[Column] Is the safety of our school children second to political agendas?

2 min read699 views and 89 shares Posted July 10, 2020

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America has never been perfect. We have struggled at times in our history to provide all our citizens with life, liberty, and the pursuit of happiness. Despite our imperfections, there was always one constant, one area where there was consensus, and that was the overriding concern to protect our children. Sadly, throughout history children have been the innocent victims of political warfare and the incompetence of national leadership. But here in America, we like to think we are different, we do whatever is necessary to protect our children regardless of political differences, that is until now.

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Here in Pennsylvania and across our nation, children and their safe return to school has fallen victim to dangerous and divisive political conflict. We have somehow lost our way and the future safety of our school children is in possible jeopardy as they return to school next month. As caretakers of our most sacred national priority, our children, we appear to be failing.

At a time when clear and thoughtful guidance is necessary to ensure the health of our children, we are without clear leadership. On the national level, our President is pressing a fight with national health experts to open our school without regard to the resurgent threat of the coronavirus. On the state level, our governor and the state legislature is also crippled by a similar political confrontation over issues as simple as do we wear a mask or not. As the result of our state government’s inability to put petty political differences aside for the safety of our school children, the bulk of the responsibility to safely open our schools was instead passed to individual school districts. School districts are in the education business, not the health care business, and they are ill prepared to make the critical medical decisions they are being forced to make in opening our schools.

As far as county government, don’t look for help there either. Here in Lebanon County, in our ultimate wisdom, we do not even have a county Health Department as some other counties in Pennsylvania do (editor’s note: only ten of 67 Pa. counties have their own health departments). Instead we depend on the Pennsylvania Department of Health office located in Downtown Lebanon. The DOH office in Lebanon is comprised of two employees, a clerk to answer the phone and one nurse. According to our local DOH office we may soon be without that nurse due to her promotion.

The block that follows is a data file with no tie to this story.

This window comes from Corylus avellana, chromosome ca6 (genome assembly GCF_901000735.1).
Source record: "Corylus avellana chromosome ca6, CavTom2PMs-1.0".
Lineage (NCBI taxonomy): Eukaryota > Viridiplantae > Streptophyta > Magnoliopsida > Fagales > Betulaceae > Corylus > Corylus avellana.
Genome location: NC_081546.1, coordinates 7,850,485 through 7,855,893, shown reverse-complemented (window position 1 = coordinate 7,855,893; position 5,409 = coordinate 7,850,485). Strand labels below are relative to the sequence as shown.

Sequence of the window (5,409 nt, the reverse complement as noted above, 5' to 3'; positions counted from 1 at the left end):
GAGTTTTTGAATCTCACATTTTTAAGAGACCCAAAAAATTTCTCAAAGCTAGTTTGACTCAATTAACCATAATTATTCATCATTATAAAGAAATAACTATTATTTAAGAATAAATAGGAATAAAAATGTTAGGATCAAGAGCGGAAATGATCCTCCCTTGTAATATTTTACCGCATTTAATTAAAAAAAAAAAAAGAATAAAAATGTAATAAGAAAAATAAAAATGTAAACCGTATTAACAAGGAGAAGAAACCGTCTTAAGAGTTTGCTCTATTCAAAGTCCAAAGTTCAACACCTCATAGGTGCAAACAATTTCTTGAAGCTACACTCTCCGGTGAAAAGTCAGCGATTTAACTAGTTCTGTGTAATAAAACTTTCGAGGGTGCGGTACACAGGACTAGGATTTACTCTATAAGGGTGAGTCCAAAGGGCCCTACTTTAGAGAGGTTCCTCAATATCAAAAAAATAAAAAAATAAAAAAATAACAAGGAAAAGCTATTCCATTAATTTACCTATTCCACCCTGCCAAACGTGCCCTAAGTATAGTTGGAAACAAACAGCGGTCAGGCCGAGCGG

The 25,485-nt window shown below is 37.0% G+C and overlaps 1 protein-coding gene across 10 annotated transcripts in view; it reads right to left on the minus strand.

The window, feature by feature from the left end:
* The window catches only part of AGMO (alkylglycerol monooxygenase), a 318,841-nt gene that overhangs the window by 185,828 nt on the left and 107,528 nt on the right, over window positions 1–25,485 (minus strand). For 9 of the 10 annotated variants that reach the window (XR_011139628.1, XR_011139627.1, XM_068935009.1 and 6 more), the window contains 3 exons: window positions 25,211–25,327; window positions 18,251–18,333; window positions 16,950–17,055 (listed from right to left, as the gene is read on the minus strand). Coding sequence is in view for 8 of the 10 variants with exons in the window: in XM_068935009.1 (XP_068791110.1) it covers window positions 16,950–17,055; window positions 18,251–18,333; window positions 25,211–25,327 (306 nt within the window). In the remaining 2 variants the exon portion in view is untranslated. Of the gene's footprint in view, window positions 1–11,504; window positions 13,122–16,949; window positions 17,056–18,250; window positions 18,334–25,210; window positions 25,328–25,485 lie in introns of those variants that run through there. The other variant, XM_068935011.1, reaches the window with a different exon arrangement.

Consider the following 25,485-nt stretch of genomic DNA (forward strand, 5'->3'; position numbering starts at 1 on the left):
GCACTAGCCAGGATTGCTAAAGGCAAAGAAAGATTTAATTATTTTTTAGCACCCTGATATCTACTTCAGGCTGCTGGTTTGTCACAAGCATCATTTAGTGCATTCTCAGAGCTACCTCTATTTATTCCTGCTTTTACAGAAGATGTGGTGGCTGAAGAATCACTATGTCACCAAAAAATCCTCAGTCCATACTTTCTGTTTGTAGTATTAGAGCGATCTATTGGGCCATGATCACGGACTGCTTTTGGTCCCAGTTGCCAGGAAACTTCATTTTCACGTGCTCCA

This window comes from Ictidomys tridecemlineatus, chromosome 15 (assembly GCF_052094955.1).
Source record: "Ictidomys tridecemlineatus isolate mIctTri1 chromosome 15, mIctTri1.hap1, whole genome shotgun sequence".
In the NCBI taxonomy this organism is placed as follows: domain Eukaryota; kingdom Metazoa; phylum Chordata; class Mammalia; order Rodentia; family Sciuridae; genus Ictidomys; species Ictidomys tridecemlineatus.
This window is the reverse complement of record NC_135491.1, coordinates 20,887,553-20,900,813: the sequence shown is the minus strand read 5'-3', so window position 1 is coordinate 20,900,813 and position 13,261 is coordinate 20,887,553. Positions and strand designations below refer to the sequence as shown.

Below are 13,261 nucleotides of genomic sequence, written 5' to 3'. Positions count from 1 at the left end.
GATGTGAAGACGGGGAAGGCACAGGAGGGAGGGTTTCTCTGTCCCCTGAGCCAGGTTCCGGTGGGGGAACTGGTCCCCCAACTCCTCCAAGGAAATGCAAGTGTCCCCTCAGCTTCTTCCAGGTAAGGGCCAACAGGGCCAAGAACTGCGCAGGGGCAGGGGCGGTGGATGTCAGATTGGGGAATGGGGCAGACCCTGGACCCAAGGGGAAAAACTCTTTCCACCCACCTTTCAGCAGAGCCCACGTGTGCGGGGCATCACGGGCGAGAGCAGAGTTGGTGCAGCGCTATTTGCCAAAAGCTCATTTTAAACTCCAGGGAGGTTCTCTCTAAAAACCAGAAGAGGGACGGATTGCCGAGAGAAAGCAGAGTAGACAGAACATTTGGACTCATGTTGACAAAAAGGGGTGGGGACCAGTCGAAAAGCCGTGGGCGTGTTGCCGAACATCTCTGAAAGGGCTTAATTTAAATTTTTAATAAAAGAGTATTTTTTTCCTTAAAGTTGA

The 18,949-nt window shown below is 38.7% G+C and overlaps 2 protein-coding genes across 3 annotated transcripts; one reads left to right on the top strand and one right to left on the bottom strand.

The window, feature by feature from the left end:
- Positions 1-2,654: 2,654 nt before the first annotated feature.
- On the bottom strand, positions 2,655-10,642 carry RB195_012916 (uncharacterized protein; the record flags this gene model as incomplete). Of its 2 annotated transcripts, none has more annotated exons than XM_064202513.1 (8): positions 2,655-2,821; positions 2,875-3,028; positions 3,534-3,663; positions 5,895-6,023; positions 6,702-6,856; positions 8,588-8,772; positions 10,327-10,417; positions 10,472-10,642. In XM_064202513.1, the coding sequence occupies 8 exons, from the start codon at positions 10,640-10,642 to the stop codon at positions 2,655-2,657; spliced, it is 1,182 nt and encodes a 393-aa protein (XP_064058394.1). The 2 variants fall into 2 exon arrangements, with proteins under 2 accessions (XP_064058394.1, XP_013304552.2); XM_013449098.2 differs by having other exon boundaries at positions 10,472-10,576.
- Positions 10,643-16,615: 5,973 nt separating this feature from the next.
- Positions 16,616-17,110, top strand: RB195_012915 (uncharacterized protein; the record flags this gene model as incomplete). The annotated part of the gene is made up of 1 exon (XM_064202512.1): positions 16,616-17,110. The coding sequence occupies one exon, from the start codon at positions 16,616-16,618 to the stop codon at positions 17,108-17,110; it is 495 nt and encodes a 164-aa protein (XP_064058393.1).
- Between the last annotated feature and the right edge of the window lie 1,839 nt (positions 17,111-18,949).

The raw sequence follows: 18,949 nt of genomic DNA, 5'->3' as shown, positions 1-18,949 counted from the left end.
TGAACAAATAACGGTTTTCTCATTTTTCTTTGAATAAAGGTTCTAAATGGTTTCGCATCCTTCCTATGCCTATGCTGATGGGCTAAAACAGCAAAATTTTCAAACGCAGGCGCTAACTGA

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So where does that leave parents in determining if it is safe to send their child back to school? Unfortunately, for the most part parents are left to determine on their own the best and safest course of action, trying to bypass the political chaos that presently fogs this important issue.

As we are seeing cases of the virus again rise here in Pennsylvania, it appears we will be diving headlong into opening our schools next month. It’s one thing for an adult to choose to risk their health but it’s entirety different to send our children back to school without a clear understanding of the real health threat. a threat not only to our school children, but also their family members at home.

Robert Griffiths is a former educator and a current educational consultant and Cornwall-Lebanon School District board member. He lives in South Lebanon.

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Read previous columns from Robert Griffiths on returning to school

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